A woman returning home falls asleep and has vivid dreams that may or may not be happening in reality. Through repetitive images and complete mismatching of the objective view of time and space, her dark inner desires play out on-screen.
Time travel, still images, past, present and future and the aftermath of World War III. The tale of a man, a slave, sent back and forth, in and out of time, to find a solution to the world's fate, to replenish its decreasing stocks of food, medicine and energies, and in doing so, resulting in a perpetual memory of a lone female, life, death and past events that are recreated on an airport jetty. Written by
The style of the still image of the four people from the future bears a striking resemblance to the later portrait of The Beatles taken by photographer Robert Freeman that would be used as the album cover on "With the Beatles" (released 22 November 1963 in the UK) and "Meet the Beatles" (released 20 January 1964 in the USA.) See more »
This is the story of a man marked by an image of his childhood. The violent scene which upset him, and whose meaning he was to grasp only years later, happened on the main pier at Orly, Paris Airport, sometime before the outbreak of World War Three.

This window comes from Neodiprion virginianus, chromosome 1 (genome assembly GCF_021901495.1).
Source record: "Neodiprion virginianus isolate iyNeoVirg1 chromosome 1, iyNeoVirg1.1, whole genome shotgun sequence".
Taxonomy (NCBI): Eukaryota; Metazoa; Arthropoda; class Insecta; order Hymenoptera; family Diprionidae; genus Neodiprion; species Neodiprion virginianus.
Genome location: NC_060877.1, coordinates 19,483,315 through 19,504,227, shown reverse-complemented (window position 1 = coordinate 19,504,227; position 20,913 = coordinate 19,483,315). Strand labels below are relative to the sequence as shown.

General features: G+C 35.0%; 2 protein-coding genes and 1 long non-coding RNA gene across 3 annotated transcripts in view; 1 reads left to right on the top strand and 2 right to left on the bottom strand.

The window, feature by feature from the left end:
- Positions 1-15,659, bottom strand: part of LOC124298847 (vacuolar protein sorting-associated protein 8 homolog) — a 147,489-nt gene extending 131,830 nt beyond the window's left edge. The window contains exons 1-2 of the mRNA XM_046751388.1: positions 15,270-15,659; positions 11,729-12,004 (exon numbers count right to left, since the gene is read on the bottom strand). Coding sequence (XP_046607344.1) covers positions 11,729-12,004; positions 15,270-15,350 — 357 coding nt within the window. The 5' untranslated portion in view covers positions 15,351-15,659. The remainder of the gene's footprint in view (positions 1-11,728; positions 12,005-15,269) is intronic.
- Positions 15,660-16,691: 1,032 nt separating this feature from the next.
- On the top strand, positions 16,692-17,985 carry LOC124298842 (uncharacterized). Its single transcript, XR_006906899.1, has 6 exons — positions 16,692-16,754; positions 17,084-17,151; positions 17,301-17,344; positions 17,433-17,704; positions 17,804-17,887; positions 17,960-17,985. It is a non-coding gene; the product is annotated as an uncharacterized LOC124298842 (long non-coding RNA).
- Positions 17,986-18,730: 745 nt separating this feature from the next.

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In the opening titles it states "Avec la participation du Service de la Recherche de la R.T.F.". For one frame, this changes into "Avec la participation du Service de la Trouvaille de la R.T.F.". See more »
In 1995, Terry Gilliam made one of the finest movies in the nineties: "Twelve Monkeys". To explain how he made this awesome movie, he openly declared that he drew his inspiration from a French short film: "La Jetée". It is true that the 2 opus have similarities: both present a devastated earth caused by man's madness, survivors who take refuge in underground rooms and try to improve their grueling living conditions and especially both feature a jaded and manipulated main character.
A short film that is a reflection about time, happiness and love, entirely composed of static shots, "la jetée" is a powerful and mesmerizing work and it may appear as a cornerstone in French cinema. 42 years after its release, it kept all its strength and has not aged a bit. The quality of the editing, the photography and the commentary add to the success of Chris Marker's work.
Highly recommended and the influence of Chris Marker's short film on "Twelve Monkeys" shows well a thing: French cinema inspired a great number of American movies.
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